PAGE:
- Managing relationships with consumers is a constant pain point for his staff and requires that he run at elevated staff levels, reducing margins.
- Each consumer has a different car, which adds operational complexity to servicing vehicles and reduces throughput.
He recently shared an idea he’s experimenting with. The automotive service he offers is something fleet owners can use too. Instead of continuing to focus on consumers (B2C), he may switch to targeting businesses (B2B). Here’s what he learned from some customer discovery:
- Small fleet owners are growing in his area.
- Each vehicle in a fleet needs to be serviced annually, so he could expect monthly repeat business.
- Down vehicles reduce revenue, so fleet owners view his service as helping them generate revenue (i.e., its perceived value exceeds its cost), which positively impacts margins.
- Working with repeat fleet owners simplifies relationship management, reducing the burden on his team and making it possible to operate with a smaller team, thereby increasing margins.
- Fleet owners buy the same vehicles, which simplifies operations and increases throughput.
Through trial and error, this entrepreneur has learned a valuable lesson: why some businesses are better suited to focusing on other businesses (not consumers) as their core customers.
It’s early, but I suspect this entrepreneur will pivot his business from B2C to B2B and finally reach the scale and profitability that’s eluded him thus far.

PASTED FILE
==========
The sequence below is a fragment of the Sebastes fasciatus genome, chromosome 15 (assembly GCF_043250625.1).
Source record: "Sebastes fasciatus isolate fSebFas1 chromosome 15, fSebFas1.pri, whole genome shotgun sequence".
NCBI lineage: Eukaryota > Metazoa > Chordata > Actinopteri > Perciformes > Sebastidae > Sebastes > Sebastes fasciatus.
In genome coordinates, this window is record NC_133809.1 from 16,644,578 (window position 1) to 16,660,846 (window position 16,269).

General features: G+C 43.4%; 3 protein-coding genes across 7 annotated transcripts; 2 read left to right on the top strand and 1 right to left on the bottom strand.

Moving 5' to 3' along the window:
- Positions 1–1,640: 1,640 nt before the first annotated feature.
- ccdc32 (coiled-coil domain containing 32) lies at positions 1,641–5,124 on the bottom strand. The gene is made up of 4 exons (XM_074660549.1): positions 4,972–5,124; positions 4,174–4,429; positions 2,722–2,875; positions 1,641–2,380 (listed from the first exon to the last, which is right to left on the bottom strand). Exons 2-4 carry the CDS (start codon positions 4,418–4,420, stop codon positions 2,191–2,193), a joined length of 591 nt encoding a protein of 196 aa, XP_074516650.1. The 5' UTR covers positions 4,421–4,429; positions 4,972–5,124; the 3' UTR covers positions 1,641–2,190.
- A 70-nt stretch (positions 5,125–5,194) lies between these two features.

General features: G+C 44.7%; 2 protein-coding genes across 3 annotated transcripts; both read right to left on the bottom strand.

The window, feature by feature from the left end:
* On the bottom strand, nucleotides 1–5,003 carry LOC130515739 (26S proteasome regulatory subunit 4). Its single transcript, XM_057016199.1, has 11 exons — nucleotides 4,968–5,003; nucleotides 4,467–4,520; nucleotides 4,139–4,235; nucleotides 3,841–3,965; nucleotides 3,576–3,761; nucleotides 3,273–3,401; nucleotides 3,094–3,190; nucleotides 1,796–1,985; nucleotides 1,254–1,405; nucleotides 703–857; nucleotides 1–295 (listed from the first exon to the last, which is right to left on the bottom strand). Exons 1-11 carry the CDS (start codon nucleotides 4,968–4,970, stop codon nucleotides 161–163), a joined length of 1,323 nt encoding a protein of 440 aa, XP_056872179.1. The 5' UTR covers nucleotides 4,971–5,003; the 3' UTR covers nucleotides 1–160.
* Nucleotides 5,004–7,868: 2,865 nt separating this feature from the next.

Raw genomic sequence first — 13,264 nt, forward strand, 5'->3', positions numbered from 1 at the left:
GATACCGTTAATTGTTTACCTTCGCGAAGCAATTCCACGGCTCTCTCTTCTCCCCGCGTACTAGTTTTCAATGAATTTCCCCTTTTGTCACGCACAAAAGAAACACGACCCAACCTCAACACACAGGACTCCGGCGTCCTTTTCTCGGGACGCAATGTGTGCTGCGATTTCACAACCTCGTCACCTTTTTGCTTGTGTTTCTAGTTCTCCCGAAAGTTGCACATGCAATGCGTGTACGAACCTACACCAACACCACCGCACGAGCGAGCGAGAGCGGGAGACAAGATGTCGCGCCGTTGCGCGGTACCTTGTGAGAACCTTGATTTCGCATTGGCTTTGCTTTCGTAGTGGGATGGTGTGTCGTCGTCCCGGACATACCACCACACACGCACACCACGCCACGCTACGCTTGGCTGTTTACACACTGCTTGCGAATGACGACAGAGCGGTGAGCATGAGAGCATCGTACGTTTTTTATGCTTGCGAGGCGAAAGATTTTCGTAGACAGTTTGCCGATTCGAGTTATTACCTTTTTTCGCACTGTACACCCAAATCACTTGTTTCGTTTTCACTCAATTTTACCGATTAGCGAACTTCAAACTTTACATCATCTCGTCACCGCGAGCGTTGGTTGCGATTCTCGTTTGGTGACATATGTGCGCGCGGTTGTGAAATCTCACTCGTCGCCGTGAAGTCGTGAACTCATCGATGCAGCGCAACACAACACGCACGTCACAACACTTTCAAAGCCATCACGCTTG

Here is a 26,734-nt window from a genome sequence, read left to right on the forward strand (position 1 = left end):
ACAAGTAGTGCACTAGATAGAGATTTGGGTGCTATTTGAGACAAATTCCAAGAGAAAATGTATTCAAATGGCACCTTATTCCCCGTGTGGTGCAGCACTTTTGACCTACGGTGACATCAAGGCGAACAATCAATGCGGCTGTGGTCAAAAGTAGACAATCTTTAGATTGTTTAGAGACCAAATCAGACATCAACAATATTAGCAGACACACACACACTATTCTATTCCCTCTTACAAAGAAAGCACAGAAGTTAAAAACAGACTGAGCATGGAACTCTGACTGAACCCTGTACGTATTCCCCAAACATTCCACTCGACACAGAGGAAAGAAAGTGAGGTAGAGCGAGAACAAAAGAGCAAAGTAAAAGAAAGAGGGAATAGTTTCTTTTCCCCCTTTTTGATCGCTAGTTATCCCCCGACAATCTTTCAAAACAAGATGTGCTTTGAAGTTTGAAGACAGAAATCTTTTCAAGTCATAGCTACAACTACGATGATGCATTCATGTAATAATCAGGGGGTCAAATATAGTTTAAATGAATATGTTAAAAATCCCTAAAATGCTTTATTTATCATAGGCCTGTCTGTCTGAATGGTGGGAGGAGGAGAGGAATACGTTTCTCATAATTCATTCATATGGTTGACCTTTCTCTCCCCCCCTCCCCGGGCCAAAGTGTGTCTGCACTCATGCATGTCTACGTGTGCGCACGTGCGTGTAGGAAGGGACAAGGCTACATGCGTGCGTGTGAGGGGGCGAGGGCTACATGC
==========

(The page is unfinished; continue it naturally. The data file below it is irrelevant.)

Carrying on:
An Intriguing Strategy to Improve Your Decision-Making
Today I heard about an interesting technique. The objective is to improve your decision-making by getting feedback on the thought process you used to make a decision, not the outcome. The outcome of a decision isn’t a reflection of decision quality. Bad decisions end up turning out well, and vice versa, because of chance and randomness.
The technique involves sharing your thought process, including the variables you considered, with credible people who make good decisions. How did you think about the decision? What information did you factor in? The twist is that you don’t share outcomes with them (ask for feedback on decisions that have had good and bad outcomes). These people then explain the shortcomings and strengths they see in your thought process. They might even tell you how they would approach the decision if they were in your shoes. From all this feedback, you’ll learn how other people approach making decisions and improve your own decision-making.
This technique caught my attention because most people ask for feedback on decisions by leading with the outcome. This is completely different but makes a lot of sense to me (in theory). I’m curious to try it out and see how it works in practice.
Private Equity Consolidation of My Old Industry
A friend sent me an article about private equity consolidating segments of the automotive market, specifically tires and service centers. CCAW Automotive Group operated in this market, so I know it well.